Some people believe that becoming rich is a question of luck. I disagree. Whether chance presents you with a good opportunity or not is not the key question. Rather:

  • Do you actually recognize the opportunity in front of you? Or do you fail to appreciate it for what it is? As the Swiss author Max Frisch once said, “Chance shows me what I have an eye for.”
  • And if you do recognize your lucky break, do you take advantage of it? Do you act? Or are you someone who says: “Maybe now is not the right time. Perhaps it’s something to think about one day…”

The likelihood that someone would only ever experience either good or bad luck during their lifetime is very low. Over many years and decades, in most cases, good and bad luck should balance each other out.

Jack Ma failed the test to get into university, wasn’t very good at math, and didn’t know much about technology. But from the beginning, he thought big and set very ambitious goals for himself. Shortly after founding Alibaba, he told a journalist: “We don’t want to be number one in China. We want to be number one in the world.” He was so sure of his future success that, in February 1999, he even had one of Alibaba’s earliest meetings filmed—to make sure this key moment was documented to mark the beginning of his success.

Two-thirds of the interviewees in my book The Wealth Elite stated that they owed much of their success to their ability to sell. For them, selling is not just about marketing products or services. They define sales far more broadly. To them, selling is all about being able to convince other people, whether it’s getting approval from a government official, persuading the perfect applicant to accept a job, winning over employees, or talking a banker into making a firm financial commitment. “Everything is sales,” explained one of my superrich interviewees.

They tore up the investment banking rulebook, buying stocks, commodities, currencies, and bonds from all over the world.

The investor Jim Rogers studied history and philosophy at Yale and Oxford before he took a job on Wall Street in 1968. During hard times for the US stock market, he succeeded in laying the foundations for his wealth and success.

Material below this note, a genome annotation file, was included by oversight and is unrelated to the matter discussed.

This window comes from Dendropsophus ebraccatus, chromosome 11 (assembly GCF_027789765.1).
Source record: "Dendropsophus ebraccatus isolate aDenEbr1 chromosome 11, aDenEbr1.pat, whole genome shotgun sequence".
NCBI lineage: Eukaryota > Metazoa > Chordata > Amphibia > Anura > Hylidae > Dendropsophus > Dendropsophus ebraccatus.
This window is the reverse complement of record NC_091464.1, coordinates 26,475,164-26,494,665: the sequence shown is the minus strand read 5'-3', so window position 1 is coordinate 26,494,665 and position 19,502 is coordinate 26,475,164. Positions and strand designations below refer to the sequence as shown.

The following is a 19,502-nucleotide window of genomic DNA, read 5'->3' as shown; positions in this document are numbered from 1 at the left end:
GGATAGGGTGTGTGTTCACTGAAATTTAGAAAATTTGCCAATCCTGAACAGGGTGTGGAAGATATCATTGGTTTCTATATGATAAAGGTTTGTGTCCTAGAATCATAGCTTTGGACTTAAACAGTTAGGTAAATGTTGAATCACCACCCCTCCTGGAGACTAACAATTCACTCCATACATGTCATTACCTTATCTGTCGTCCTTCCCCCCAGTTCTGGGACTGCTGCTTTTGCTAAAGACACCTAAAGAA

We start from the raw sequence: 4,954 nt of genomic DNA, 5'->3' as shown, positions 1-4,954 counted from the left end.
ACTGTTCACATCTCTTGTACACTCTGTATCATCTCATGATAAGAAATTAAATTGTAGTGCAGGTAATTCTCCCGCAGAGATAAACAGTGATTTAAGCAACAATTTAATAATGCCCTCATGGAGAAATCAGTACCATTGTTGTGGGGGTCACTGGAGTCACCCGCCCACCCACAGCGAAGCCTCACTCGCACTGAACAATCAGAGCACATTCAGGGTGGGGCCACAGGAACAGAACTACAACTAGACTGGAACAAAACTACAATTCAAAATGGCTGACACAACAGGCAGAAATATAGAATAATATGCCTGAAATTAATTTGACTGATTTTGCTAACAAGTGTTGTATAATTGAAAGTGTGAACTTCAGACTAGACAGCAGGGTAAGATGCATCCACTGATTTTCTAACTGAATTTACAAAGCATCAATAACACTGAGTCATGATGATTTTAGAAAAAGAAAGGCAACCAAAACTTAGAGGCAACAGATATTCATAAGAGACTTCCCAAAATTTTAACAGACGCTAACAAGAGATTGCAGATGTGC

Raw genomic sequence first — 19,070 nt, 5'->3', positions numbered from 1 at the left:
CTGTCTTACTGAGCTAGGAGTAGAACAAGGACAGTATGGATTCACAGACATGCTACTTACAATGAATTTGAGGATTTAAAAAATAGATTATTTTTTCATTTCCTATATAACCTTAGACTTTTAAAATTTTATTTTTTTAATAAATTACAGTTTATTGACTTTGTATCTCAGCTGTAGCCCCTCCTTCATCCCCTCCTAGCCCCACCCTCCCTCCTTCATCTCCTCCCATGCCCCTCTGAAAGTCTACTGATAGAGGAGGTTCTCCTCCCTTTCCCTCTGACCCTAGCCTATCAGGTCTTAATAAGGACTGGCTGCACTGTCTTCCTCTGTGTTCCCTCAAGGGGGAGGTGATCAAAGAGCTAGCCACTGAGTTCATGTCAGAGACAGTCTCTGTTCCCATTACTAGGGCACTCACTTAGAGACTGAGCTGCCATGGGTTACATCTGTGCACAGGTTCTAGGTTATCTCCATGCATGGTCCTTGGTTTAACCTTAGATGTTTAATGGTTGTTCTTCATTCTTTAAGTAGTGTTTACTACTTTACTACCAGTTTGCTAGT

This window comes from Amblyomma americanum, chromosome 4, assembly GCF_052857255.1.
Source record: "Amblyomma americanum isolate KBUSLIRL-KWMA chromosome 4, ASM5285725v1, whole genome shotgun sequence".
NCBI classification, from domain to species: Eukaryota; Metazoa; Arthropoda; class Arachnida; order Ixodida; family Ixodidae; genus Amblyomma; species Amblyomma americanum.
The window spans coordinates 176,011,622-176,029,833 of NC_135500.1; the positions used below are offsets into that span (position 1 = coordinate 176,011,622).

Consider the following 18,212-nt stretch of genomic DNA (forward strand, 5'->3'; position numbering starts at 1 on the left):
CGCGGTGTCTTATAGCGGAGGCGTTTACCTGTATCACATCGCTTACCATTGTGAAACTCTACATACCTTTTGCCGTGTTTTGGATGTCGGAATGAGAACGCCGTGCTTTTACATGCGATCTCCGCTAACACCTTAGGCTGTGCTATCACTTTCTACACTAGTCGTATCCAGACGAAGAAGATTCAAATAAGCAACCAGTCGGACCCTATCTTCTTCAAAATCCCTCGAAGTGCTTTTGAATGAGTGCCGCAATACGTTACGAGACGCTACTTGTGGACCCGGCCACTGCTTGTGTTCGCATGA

Rogers met George Soros at a major investment bank. Together, they founded the Quantum Fund. They tore up the investment banking rulebook, buying stocks, commodities, currencies, and bonds from all over the world. They were also among the first to use innovative strategies such as short selling.

Unlike most other investors, Rogers bought shares in companies that were in trouble. In the mid-1970s, for example, he invested heavily in the aircraft company Lockheed. Rogers once told the story of a fancy dinner with bankers and investors. One of the other guests had heard that Rogers had been buying Lockheed shares. At that time, Lockheed was hit by a number of scandals and getting bad press nearly every day. The company’s share price had collapsed.

“Who would invest in a company like that?” wondered one of the guests—loudly enough that everybody at the dinner could hear him. The other guests joined in the laughter. Rogers felt humiliated—after all, he was the butt of their joke.

But Rogers had done his homework, and he was right with his positive analysis of the company. The share price shot up, and his fund made a huge profit. At the same time, the S&P 500 Index rose by just 47 percent, the Quantum Fund managed by Rogers and Soros gained an incredible 4,200 percent.

The superrich take personal responsibility for their mistakes.

Most of the superrich have faced serious setbacks and crises. What is striking is the attitude they generally take when things go wrong. They do not blame outside forces or other people but look for the fault in themselves.

They do not complain about being the victims of circumstance or the evil deeds of their opponents; they take personal responsibility for their mistakes. Nor do they make excuses for negative market developments. If the market takes a tumble, they blame themselves for misjudging the market. So often, this is what distinguishes successful people from unsuccessful people.